The physics of the permafrost phenomenon is as follows. At high-latitude regions where the mean annual temperature is below 0°C, some of the ground frozen in the winter does not completely thaw in the summer. The thickness of the permafrost layer is controlled by the energy balance at the soil-air surface and the geothermal gradient (Lachenbruch et al., 1988; Smith and Riseborough, 1996). Annual fluctuation of the air temperature from winter to summer is reflected in an attenuated manner in the subsurface (for details see Section 1.3 and Figures 14 and 15). As the surface temperature signal propagates downward, it is delayed in time and its amplitude decreases exponentially with depth due to the diffusive process of heat conduction. Each variation vanishes over a vertical distance related to the period of change and to the thermal diffusivity of the ground. Shorter period fluctuations attenuate more rapidly. The daily temperature wave is practically not observable below 1m depth (Figure 15, Chapter 1). Similarly, annual GST oscillations are detectable at the 10-15m deep uppermost layer. This interval is known as the active layer. It thaws during summer and generally overlays permafrost (Figure 67). Thickness of the active layer varies by time and location. The thermal regime of the seasonally thawed active layer is highly complex, owing to non-conductive heat transfer processes that operate much of the year (Hinkel et al., 1997). Permafrost represents zone just below the active layer that tends to be ice-rich. The annual temperature variations are not visible in this layer and the temperature gradient corresponding to the outflow of heat from the Earth's interior becomes discernible. If the permafrost is in the thermal equilibrium, the temperature at the level where annual amplitude vanishes is generally regarded as the minimum temperature of the permafrost. It can vary from close to 0°C at the southern rim of the permafrost area to — 10°C in northern Alaska (Hinkel et al., 2001) and — 13°C in northeastern Siberia (Pavlov, 1994,1996).

The state of permafrost depends strongly on climate. Global climate models predict that the greatest increase in the average annual SAT will occur at high latitudes over 50°N for the few next decades as anthropogenic carbon builds up in the atmosphere (e.g. Woo et al., 1992; Flato et al., 2000). Most simulations suggest that the warming should be enhanced due to ice-albedo feedback mechanisms.18 Because of expected serious impact

18Ice (and snow) can have very high albedo. It reflects more than 80% of the incident sunlight, while only some 20% is absorbed. If there is climate change that increases the temperature of the surface it will cause melting that lowers the albedo. It results in more absorbed sunlight increasing melting and lowering albedo even more. It is a straightforward positive feedback mechanism. The net result of such feedback could be a rapid increase of the temperature of the Earth's surface.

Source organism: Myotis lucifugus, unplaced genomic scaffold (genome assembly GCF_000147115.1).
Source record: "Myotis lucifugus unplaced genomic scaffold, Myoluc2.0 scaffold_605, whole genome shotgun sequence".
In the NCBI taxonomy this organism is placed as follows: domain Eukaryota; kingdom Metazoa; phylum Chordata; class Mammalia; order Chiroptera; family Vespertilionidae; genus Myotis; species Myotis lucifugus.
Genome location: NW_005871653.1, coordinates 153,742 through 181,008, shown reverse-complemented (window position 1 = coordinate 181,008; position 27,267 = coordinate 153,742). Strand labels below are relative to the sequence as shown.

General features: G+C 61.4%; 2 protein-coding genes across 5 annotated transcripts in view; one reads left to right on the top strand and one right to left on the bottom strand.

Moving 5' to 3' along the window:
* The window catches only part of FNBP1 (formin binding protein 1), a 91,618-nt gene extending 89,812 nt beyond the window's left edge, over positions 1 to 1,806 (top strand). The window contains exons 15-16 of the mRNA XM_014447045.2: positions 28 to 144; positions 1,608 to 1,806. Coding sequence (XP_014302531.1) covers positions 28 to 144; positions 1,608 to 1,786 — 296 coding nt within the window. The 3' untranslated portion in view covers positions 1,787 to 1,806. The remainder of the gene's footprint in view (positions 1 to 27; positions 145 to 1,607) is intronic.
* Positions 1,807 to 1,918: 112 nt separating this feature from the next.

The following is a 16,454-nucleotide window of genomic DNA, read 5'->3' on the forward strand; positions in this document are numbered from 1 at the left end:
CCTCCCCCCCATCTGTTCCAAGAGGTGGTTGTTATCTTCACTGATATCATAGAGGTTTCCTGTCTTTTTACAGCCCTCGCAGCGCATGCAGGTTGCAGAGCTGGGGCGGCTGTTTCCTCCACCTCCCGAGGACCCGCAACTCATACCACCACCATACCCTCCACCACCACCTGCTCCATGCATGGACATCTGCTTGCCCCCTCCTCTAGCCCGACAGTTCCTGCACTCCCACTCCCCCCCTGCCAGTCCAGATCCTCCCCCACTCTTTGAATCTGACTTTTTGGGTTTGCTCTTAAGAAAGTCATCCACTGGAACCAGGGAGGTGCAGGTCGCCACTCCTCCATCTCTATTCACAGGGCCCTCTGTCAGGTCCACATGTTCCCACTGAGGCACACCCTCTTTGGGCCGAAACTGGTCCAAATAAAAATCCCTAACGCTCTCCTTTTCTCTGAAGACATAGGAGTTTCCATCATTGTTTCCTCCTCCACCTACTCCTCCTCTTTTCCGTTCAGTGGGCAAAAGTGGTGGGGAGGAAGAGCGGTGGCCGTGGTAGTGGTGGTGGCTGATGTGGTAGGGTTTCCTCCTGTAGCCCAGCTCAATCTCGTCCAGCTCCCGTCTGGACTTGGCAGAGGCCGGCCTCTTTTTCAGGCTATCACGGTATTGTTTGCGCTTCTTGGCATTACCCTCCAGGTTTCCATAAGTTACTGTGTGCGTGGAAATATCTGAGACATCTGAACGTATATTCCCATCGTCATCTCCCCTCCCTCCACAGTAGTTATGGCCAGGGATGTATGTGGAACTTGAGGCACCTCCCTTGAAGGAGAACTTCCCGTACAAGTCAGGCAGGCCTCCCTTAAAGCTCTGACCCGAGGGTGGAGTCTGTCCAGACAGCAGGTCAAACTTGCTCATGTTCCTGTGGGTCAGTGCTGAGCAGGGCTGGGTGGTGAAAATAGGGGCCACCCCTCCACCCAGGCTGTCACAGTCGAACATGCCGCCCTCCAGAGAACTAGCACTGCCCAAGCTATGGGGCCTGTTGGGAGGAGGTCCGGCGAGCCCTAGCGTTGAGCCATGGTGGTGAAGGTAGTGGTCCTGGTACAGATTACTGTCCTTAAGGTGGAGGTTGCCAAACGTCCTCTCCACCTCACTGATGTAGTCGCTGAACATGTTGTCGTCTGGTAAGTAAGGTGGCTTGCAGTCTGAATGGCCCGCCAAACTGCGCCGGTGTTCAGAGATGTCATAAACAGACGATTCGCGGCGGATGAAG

Diseases Permafrost
Fig. 67. Permafrost thermal conditions in winter.

of the global warming on the circumpolar regions, this research is of high priority for the global change research community in the recent time. Long-term monitoring of the permafrost began in the last some decades. In 1967, the Greenlandic Geological Survey (GEUS) have started a monitoring of the permafrost temperatures in borehole from Ilulissat (West Greenland), where 21 thermistors have recorded ground temperatures from 0.25 to 15m depth (Van Tatenhove and Olesen, 1994; fgdc/ggd631_boreholes_greenland; see also Figure 68). The monitoring experiment continued up to 1982. From the mid-1960s to early 1990s the Geological Survey of Canada (GSC) performed regular ground temperature and permafrost measurements at near 40 deep wells previously used for hydrocarbon exploration at the Canadian Arctic Archipelago to north of 75°N latitude. Since 1990 the GSC has established a set of instrumented sites and boreholes for permafrost thermal monitoring. This system crosses several permafrost boundaries with measurement locations in a variety of climatic and/or environmental conditions ( In Canada several groups of researchers perform measurements of permafrost temperatures that began in different times during the last 35 years. The GSC also provides the international data management for the Global Terrestrial Network for Permafrost (GTN-P) borehole temperature monitoring program (see below). The U.S. Geological Survey (USGS) plays an important role in providing field-based data on Arctic-Alaska climate monitoring